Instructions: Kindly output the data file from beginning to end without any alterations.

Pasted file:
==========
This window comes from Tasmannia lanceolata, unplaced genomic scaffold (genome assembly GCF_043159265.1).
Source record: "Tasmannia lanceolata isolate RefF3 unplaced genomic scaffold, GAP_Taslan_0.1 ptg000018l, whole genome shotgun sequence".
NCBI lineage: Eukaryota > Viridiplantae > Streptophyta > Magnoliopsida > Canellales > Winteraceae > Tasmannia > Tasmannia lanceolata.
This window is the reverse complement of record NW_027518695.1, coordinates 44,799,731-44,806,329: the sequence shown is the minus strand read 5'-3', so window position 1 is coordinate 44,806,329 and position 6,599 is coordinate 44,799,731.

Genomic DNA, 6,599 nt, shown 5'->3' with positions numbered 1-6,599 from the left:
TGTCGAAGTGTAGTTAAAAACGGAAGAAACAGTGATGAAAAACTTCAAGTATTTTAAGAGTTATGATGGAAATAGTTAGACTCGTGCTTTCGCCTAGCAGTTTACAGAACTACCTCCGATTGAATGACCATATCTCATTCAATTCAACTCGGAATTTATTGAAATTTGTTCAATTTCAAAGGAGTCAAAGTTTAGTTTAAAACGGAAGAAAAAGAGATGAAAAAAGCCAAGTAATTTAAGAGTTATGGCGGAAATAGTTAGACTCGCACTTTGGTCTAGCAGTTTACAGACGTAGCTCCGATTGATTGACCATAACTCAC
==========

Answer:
This window comes from Tasmannia lanceolata, unplaced genomic scaffold (genome assembly GCF_043159265.1).
Source record: "Tasmannia lanceolata isolate RefF3 unplaced genomic scaffold, GAP_Taslan_0.1 ptg000018l, whole genome shotgun sequence".
NCBI lineage: Eukaryota > Viridiplantae > Streptophyta > Magnoliopsida > Canellales > Winteraceae > Tasmannia > Tasmannia lanceolata.
This window is the reverse complement of record NW_027518695.1, coordinates 44,799,731-44,806,329: the sequence shown is the minus strand read 5'-3', so window position 1 is coordinate 44,806,329 and position 6,599 is coordinate 44,799,731.

Genomic DNA, 6,599 nt, shown 5'->3' with positions numbered 1-6,599 from the left:
TGTCGAAGTGTAGTTAAAAACGGAAGAAACAGTGATGAAAAACTTCAAGTATTTTAAGAGTTATGATGGAAATAGTTAGACTCGTGCTTTCGCCTAGCAGTTTACAGAACTACCTCCGATTGAATGACCATATCTCATTCAATTCAACTCGGAATTTATTGAAATTTGTTCAATTTCAAAGGAGTCAAAGTTTAGTTTAAAACGGAAGAAAAAGAGATGAAAAAAGCCAAGTAATTTAAGAGTTATGGCGGAAATAGTTAGACTCGCACTTTGGTCTAGCAGTTTACAGACGTAGCTCCGATTGATTGACCATAACTCAC